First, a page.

Compensatory mechanisms after genetic manipulations have been documented extensively for the nervous system. In many cases, these mechanisms involve genetic regulation at the transcription or expression level of existing isoforms. We report a novel mechanism by which single neurons compensate for changes in network connectivity by retuning their intrinsic electrical properties. We demonstrate this mechanism in the inferior olive, in which widespread electrical coupling is mediated by abundant gap junctions formed by connexin 36 (Cx36). It has been shown in various mammals that this electrical coupling supports the generation of subthreshold oscillations, but recent work revealed that rhythmic activity is sustained in knock-outs of Cx36. Thus, these results raise the question of whether the olivary oscillations in Cx36 knock-outs simply reflect the status of wild-type neurons without gap junctions or the outcome of compensatory mechanisms. Here, we demonstrate that the absence of Cx36 results in thicker dendrites with gap-junction-like structures with an abnormally wide interneuronal gap that prevents electrotonic coupling. The mutant olivary neurons show unusual voltage-dependent oscillations and an increased excitability that is attributable to a combined decrease in leak conductance and an increase in voltage-dependent calcium conductance. Using dynamic-clamp techniques, we demonstrated that these changes are sufficient to transform a wild-type neuron into a knock-out-like neuron. We conclude that the absence of Cx36 in the inferior olive is not compensated by the formation of other gap-junction channels but instead by changes in the cytological and electroresponsive properties of its neurons, such that the capability to produce rhythmic activity is maintained.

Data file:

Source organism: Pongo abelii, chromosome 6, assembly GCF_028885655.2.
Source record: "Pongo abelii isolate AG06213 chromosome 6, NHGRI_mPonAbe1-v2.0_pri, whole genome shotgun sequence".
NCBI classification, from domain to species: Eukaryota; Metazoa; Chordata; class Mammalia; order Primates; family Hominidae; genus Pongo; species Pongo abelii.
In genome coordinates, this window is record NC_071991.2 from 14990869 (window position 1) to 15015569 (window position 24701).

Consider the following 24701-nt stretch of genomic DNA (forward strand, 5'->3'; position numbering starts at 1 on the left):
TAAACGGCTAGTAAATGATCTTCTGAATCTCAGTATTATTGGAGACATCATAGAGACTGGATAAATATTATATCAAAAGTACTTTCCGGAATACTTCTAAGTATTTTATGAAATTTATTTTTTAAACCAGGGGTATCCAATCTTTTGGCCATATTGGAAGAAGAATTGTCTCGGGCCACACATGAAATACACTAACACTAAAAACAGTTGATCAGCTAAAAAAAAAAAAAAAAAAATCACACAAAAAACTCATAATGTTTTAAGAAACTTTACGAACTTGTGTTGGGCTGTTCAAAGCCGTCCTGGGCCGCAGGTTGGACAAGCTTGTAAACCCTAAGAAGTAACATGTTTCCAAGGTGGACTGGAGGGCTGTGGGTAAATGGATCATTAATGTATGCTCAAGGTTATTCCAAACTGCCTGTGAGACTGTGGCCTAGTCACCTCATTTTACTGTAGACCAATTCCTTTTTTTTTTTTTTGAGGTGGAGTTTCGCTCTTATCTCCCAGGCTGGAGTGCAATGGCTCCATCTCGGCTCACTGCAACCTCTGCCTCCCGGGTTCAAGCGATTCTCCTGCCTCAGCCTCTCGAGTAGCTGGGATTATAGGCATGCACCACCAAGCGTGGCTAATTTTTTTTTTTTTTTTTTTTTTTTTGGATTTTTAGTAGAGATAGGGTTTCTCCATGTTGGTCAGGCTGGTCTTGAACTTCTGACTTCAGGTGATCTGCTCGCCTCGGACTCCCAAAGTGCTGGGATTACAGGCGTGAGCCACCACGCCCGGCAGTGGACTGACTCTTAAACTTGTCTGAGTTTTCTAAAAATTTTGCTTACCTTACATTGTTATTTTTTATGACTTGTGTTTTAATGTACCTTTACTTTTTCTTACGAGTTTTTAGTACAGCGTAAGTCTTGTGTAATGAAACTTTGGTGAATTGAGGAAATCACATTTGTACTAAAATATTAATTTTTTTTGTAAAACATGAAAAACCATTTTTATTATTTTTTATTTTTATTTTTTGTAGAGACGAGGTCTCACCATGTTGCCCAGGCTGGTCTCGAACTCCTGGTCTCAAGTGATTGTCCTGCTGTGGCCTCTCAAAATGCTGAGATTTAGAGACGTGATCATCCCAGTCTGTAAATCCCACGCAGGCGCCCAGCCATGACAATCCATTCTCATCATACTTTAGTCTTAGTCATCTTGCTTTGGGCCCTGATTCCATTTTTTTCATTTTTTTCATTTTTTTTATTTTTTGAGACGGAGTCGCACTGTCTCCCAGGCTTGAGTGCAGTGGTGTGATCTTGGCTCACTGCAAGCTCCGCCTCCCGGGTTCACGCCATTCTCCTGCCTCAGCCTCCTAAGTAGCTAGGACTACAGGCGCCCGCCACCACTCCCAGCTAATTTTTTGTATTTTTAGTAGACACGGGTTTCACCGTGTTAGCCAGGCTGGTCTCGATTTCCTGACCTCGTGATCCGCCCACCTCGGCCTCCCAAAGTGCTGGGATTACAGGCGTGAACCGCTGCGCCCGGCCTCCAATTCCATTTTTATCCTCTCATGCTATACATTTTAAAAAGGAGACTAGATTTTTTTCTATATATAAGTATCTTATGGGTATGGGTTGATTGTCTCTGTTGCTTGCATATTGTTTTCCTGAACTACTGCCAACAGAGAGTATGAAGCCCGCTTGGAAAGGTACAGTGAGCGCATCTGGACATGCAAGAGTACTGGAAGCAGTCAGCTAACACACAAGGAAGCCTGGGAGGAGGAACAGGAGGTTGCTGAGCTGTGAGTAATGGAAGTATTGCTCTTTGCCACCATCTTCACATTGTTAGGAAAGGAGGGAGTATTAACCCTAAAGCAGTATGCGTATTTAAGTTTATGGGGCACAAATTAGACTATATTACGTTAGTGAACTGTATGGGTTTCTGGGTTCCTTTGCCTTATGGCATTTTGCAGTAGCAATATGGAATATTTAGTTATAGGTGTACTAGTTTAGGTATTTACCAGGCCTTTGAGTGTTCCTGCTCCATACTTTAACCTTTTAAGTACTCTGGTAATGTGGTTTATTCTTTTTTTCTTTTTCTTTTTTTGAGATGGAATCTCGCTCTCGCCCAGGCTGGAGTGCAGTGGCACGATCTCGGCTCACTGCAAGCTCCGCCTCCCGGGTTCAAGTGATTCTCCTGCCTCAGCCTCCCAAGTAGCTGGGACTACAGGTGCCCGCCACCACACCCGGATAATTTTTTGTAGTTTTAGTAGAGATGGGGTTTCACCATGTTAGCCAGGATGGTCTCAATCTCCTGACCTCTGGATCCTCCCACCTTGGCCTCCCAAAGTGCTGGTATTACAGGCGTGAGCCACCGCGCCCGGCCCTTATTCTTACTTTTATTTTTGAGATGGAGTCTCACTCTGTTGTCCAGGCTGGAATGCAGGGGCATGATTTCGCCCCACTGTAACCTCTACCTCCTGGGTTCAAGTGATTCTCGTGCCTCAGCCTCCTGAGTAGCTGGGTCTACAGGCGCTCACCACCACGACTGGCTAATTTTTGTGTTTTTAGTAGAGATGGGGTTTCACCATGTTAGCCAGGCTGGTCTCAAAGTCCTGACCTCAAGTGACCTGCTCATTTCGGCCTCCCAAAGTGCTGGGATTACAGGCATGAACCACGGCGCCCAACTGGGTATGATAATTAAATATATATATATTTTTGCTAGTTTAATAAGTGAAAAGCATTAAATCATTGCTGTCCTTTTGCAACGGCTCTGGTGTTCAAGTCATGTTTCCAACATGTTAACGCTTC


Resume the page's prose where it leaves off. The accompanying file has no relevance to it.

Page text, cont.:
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The Journal of Neuroscience
Erasmus MC: University Medical Center Rotterdam

de Zeeuw, C., Dermietzel, R., van der Giessen, R. S., Jeu, M., Hoogenraad, C., Petrasch-Parwez, E., … French, P. (2003). Deformation of network connectivity in the inferior olive of connexin 36-deficient mice is compensated by morphological and electrophysiological changes at the single neuron level. The Journal of Neuroscience. Retrieved from